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Tips on Keeping a Good Trot

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  • Tips on Keeping a Good Trot

    I have a TB who I have been working quite heavily on developing his flatwork before we start heading into jumpers. We got a new trainer about 5 months ago and the difference has been amazing - he is developing a nice topline and is really turning into a different horse overall. While his walk and canter have improved lengths and bounds, his trot contines to pose a challenge for me.

    For whatever reason, Winston does not stay on the bit in the trot as consistently as he does in the walk and canter. Our trot ends up going like this: A couple of strides of trot on the bit, then a couple of strides above the bit, then back on, etc. I am riding him forward and keeping a steady tempo so I don't think he is sucking back. He has always been the hyper-aware curious type that will throw his head up when there is something to look out. I more feel like his coming up above the bit is a way of him taking a "time out" to check something out.

    While he is good about listening/responding when I "remind" him to go on the bit, he doesn't hold it consistently like the walk/canter for whatever reason. I don't feel that I should routinely have to remind him and I am worried about a bad habit developing...

    I am going to ask my trainer as well but any ideas? In case it makes any difference, I ride him in a loose ring snaffle bit in a figure-8 bridle.

  • #2
    He's not yet using his body as well as you'd like. With only 5 months with a trainer who has really helped you out, that's not surprising.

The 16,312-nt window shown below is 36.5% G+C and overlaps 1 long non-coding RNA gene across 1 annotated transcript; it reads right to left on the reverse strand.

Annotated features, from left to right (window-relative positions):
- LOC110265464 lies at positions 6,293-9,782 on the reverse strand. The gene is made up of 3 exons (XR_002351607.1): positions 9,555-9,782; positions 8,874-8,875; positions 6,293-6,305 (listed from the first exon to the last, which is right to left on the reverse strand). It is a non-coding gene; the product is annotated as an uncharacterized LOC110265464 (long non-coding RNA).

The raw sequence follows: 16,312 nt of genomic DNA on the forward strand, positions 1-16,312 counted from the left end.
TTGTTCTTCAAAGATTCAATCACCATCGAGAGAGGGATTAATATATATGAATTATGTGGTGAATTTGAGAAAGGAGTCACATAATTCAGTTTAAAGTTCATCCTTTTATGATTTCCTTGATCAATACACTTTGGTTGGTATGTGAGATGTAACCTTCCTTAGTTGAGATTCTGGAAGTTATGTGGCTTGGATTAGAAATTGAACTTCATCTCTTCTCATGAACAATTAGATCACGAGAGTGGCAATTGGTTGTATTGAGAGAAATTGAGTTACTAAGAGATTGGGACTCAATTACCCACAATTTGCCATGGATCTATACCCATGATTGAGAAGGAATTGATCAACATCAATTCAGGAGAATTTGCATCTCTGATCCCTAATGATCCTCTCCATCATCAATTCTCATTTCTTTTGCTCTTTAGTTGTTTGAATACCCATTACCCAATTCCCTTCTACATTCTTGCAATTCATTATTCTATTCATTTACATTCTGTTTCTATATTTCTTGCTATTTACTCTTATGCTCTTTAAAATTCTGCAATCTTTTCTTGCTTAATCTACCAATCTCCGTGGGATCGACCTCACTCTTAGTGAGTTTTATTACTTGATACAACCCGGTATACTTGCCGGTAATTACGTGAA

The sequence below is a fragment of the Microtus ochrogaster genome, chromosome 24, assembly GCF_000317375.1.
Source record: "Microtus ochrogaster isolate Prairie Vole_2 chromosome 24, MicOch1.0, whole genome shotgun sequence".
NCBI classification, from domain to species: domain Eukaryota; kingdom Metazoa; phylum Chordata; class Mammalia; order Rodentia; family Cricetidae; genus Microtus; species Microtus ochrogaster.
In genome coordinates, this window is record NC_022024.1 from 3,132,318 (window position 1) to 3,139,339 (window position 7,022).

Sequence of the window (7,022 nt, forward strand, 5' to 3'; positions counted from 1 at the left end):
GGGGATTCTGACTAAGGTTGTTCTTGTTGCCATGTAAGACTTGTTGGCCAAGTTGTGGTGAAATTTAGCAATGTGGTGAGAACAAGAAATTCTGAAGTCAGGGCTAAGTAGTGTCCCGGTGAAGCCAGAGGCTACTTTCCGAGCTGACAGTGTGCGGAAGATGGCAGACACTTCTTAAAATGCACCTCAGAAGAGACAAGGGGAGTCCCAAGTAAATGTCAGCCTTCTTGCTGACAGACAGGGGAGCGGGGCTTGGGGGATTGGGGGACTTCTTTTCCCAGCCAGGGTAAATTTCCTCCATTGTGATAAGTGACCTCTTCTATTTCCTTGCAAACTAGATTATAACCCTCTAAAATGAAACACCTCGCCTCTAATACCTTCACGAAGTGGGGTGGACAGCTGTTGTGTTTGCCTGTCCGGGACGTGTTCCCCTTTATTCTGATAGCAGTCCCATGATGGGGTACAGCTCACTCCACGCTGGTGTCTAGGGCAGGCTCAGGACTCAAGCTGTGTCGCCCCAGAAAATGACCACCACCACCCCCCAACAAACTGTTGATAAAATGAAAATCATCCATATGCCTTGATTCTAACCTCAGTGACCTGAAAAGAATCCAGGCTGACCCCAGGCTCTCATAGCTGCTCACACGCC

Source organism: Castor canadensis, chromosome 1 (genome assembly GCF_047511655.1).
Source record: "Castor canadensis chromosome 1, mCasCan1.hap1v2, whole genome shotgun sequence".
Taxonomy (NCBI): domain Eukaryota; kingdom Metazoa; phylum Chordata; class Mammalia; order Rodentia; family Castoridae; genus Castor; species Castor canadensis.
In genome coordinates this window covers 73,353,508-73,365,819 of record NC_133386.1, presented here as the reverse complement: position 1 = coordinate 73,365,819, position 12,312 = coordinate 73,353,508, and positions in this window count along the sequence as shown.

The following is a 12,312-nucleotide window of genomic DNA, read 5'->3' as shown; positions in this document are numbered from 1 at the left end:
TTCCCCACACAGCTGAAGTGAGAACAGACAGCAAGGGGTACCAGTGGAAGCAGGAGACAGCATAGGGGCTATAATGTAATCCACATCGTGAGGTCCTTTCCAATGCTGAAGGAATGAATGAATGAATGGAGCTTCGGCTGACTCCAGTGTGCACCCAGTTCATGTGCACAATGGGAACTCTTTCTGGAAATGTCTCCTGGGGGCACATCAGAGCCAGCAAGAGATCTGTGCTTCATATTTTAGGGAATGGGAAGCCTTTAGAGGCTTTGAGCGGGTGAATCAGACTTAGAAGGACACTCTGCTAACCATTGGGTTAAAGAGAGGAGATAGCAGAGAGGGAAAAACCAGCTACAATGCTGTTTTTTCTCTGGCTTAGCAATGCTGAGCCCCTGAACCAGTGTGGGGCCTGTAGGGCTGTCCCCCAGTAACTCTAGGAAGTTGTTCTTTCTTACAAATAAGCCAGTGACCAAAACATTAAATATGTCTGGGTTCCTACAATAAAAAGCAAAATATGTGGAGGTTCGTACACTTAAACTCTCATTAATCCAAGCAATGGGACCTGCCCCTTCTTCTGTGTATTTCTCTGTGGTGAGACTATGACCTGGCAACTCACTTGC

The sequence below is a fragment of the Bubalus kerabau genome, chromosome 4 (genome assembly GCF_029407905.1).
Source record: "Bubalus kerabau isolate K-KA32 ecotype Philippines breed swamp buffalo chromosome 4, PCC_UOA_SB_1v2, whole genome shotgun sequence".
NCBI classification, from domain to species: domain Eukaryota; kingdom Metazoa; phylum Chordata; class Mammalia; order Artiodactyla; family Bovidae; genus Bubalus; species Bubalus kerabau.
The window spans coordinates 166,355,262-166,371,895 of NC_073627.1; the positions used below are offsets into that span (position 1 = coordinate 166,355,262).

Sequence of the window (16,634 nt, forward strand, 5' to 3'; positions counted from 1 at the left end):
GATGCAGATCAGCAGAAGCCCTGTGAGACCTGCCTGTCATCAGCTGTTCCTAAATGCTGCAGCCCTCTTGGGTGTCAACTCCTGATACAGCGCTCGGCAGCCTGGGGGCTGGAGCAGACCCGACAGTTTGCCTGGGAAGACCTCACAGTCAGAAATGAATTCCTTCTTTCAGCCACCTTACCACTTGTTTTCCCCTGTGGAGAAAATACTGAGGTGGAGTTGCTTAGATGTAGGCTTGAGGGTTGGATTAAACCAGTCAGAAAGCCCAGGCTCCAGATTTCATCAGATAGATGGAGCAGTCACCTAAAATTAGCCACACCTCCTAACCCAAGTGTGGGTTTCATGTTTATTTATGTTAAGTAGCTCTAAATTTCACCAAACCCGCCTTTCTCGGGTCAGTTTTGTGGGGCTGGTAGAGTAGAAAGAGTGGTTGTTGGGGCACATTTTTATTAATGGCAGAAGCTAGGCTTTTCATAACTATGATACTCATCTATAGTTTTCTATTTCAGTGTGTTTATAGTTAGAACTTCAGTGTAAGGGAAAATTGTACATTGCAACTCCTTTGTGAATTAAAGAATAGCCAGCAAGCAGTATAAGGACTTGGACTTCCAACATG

I would work on lateral work and controlling his body however you want. See the thread about flat work for jumpers on this page of the forum and check out the article - straightness will be a big part of it. But strength to hold himself will help, too. This is probably a horse who has a naturally better canter? The trot's the gait you can work on the most... but that means if it's naturally the weakest, it's the gait which will take longest to come together. Trotting ground poles, trotting gymnastics, a lot of correct (or extra steep) leg yielding, and start introducing shoulder fore/shoulder in if you haven't yet. The topline helps them, but he needs to develop pushing power from behind to help carry himself, too. Until he's pushing into your hands from behind he'll have trouble getting steady in your contact. A lot of change of pace helps, too - lengthen, shorten, speed your rhythm, slow your rhythm. And for whatever reason, canter/walk/canter transitions help my horse keep contact at the trot. (The reverse applies, too - trot work improves our canter work.)
    Originally posted by Silverbridge
    If you get anything on your Facebook feed about who is going to the Olympics in 2012 or guessing the outcome of Bush v Gore please start threads about those, too.

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    • Original Poster

      #3
      Thanks netg - it is really nice to hear that it is mainly a fitness thing because I was concerned I might be allowing a bad habit to develop. I'll continue working on the flatwork and stay patient!